In the heart of the English countryside, a 17th century detached family home now has the versatile, and historically sympathetic kitchen its owners dreamed of.
‘The brief was to design an open-plan social space that remained in keeping with the era of the property,’ said Alex Main, Director of The Main Company. ‘To achieve this we installed a large kitchen island with additional breakfast bar seating and kept the décor light and airy.’
As part of this full property renovation in rural Sussex, The Main Company were charged with creating kitchen ideas for an open-plan space that would serve as the family’s communal hub.
We took a tour of the space and talked to Main about how they created this charmingly rustic kitchen with modern touches and sustainable secrets.
1. Get raw with reclaimed wood
Using unpainted wood will usually lend a touch of rusticity to any kitchen – but for a farmhouse feel that is as good for the world as it looks, choose raw, reclaimed wood. A more sustainable choice than newly sourced lumber, it also lends a historic feel to new kitchens.
As well as exposing beams and adding accents through wooden shelving and surfaces, The Main Company also installed a reclaimed barn oak floor that runs through the kitchen and into the living room. The floor’s uneven tones and grains create a true farmhouse kitchen feel.
2. Ensure your island is versatile
The kitchen island ideas were a huge part of the design for this space – not just to create the kind of social atmosphere the family craved, but as a key functional aid. As well as the reclaimed timber-topped breakfast bar that reaches around its corner, the island also houses ample storage, both a Caple wine fridge and a wine rack, a Lanache oven and an integrated glass hob. The island is not just a communal center for the space, but is the kitchen’s beating heart.
3. Bolt on a boot room
‘One of my favourite parts of this design is the bespoke boot room,’ said Main, discussing the mudroom ideas they added to the top corner of the L-shaped kitchen space. ‘We supplied reclaimed cladding, which not only created an impactful feature wall but perfectly complemented the more rustic, traditional elements of the property, including oak beams, metal accents and exposed brickwork.’
Using a nook like this for a deliberate purpose is a great way of creating natural flow in an awkwardly shaped space, and allows for a brief, boot-removing repose before entering into the throng of the kitchen.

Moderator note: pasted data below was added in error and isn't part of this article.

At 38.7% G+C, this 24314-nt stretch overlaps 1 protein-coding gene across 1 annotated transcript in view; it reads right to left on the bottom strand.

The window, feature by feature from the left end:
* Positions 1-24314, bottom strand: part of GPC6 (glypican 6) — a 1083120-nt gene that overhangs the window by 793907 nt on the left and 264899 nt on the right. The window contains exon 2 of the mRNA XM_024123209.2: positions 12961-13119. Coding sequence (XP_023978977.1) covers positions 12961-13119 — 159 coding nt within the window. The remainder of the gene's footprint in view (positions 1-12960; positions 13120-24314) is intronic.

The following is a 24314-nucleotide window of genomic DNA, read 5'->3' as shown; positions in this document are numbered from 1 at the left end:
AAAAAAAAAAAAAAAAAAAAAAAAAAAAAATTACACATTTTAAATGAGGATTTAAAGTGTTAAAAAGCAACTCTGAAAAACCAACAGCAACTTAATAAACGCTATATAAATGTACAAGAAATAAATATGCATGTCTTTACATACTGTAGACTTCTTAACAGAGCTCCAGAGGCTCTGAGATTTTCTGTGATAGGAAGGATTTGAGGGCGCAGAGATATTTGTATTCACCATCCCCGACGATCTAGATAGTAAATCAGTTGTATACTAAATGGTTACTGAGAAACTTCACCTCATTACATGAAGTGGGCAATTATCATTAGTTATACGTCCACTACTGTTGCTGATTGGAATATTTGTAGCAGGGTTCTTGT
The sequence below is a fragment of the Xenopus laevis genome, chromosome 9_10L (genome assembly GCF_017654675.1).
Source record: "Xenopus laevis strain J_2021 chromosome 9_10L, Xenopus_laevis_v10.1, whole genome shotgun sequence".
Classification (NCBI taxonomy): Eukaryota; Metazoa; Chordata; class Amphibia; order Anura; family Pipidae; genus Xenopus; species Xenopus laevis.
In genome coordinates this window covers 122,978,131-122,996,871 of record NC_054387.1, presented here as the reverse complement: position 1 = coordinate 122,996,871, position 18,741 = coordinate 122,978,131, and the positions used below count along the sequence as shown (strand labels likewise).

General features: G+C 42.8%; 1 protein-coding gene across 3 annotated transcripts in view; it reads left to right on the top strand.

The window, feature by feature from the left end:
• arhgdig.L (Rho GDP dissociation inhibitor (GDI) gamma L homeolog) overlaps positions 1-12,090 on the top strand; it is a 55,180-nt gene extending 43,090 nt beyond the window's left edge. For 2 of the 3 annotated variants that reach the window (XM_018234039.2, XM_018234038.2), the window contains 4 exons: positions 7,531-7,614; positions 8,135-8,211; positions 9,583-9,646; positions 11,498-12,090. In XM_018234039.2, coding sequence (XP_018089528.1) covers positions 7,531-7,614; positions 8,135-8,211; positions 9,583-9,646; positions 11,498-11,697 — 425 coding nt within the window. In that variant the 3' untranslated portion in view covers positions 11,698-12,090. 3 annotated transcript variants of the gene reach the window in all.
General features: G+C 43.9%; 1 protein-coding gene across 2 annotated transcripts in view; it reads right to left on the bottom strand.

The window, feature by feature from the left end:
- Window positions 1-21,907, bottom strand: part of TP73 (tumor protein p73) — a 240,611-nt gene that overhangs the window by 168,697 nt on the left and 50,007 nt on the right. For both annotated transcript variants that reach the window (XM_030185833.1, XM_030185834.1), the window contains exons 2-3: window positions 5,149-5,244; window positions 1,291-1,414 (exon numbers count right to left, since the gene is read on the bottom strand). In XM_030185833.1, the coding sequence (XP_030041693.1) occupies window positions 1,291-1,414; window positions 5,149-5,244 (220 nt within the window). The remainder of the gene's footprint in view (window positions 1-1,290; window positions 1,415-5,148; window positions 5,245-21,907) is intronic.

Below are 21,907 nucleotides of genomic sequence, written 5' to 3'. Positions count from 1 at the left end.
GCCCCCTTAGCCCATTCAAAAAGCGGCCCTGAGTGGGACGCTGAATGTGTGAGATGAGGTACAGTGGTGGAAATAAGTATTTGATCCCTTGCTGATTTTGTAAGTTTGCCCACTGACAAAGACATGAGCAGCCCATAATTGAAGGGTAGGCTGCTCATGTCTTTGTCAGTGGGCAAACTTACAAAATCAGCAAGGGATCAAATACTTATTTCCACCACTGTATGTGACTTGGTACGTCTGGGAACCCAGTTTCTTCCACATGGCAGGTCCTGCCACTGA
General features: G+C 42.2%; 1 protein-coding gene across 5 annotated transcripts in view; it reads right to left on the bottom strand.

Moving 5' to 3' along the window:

4. Create depth with tones of grey
Grey kitchen ideas are a huge trend at the moment, and this room is certainly in the loop. Not one, but two types of grey are used for the shaker-style cabinets in this kitchen – a dark blue-grey ‘Basalt’ and a pale ‘Ceviche’, both from Little Greene. Not only are these color choices perfectly contemporary neutrals that ground the space in the 2020s, but their tonal nature helps add depth to the kitchen’s design.
5. Mix rusticity with sleek modern touches
As well as the paint choice, this rustic kitchen is given balance through the use of numerous, but subtly deployed modern kitchen ideas. The brushed stainless steel Quooker tap matches the glimmering metallics of the large Fisher & Paykel fridge-freezer, as well as the high tech Westin extractor fan that has been installed in the ceiling above the island’s hob. As well as these more obvious mod cons, the rustic textures of the wooden accents is balanced out by the seriously slick worktops, made from Omega Stone’s Westminster White quartz.
Kitchen design / The Main Company
Photography / Chris Snook
Ailis started out at British GQ, where a month of work experience turned into 18 months of working on all sorts of projects, writing about everything from motorsport to interiors, and helping to put together the GQ Food & Drink Awards. She then spent three years at the London Evening Standard, covering restaurants and bars. After a period of freelancing, writing about food, drink and homes for publications including Conde Nast Traveller, Luxury London and Departures, she started at Homes & Gardens as a Digital Writer, allowing her to fully indulge her love of good interior design. She is now a fully fledged food PR but still writes for Homes & Gardens as a contributing editor.
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